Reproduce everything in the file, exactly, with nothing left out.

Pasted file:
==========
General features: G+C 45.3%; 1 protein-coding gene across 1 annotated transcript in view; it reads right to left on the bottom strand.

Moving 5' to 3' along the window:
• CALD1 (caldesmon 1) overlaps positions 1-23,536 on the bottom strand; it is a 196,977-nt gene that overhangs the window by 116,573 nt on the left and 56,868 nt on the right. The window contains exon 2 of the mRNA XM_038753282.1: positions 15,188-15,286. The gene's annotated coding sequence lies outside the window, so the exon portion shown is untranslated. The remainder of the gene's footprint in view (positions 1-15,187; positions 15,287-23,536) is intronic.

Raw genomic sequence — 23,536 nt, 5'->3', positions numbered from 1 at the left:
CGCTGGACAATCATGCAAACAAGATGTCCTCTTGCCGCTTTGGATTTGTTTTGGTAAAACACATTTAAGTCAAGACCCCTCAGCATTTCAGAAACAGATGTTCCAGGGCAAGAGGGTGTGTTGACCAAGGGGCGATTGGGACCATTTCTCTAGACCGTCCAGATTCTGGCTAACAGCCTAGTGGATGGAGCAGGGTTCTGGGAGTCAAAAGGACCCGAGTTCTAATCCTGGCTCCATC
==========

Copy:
General features: G+C 45.3%; 1 protein-coding gene across 1 annotated transcript in view; it reads right to left on the bottom strand.

Moving 5' to 3' along the window:
• CALD1 (caldesmon 1) overlaps positions 1-23,536 on the bottom strand; it is a 196,977-nt gene that overhangs the window by 116,573 nt on the left and 56,868 nt on the right. The window contains exon 2 of the mRNA XM_038753282.1: positions 15,188-15,286. The gene's annotated coding sequence lies outside the window, so the exon portion shown is untranslated. The remainder of the gene's footprint in view (positions 1-15,187; positions 15,287-23,536) is intronic.

Raw genomic sequence — 23,536 nt, 5'->3', positions numbered from 1 at the left:
CGCTGGACAATCATGCAAACAAGATGTCCTCTTGCCGCTTTGGATTTGTTTTGGTAAAACACATTTAAGTCAAGACCCCTCAGCATTTCAGAAACAGATGTTCCAGGGCAAGAGGGTGTGTTGACCAAGGGGCGATTGGGACCATTTCTCTAGACCGTCCAGATTCTGGCTAACAGCCTAGTGGATGGAGCAGGGTTCTGGGAGTCAAAAGGACCCGAGTTCTAATCCTGGCTCCATC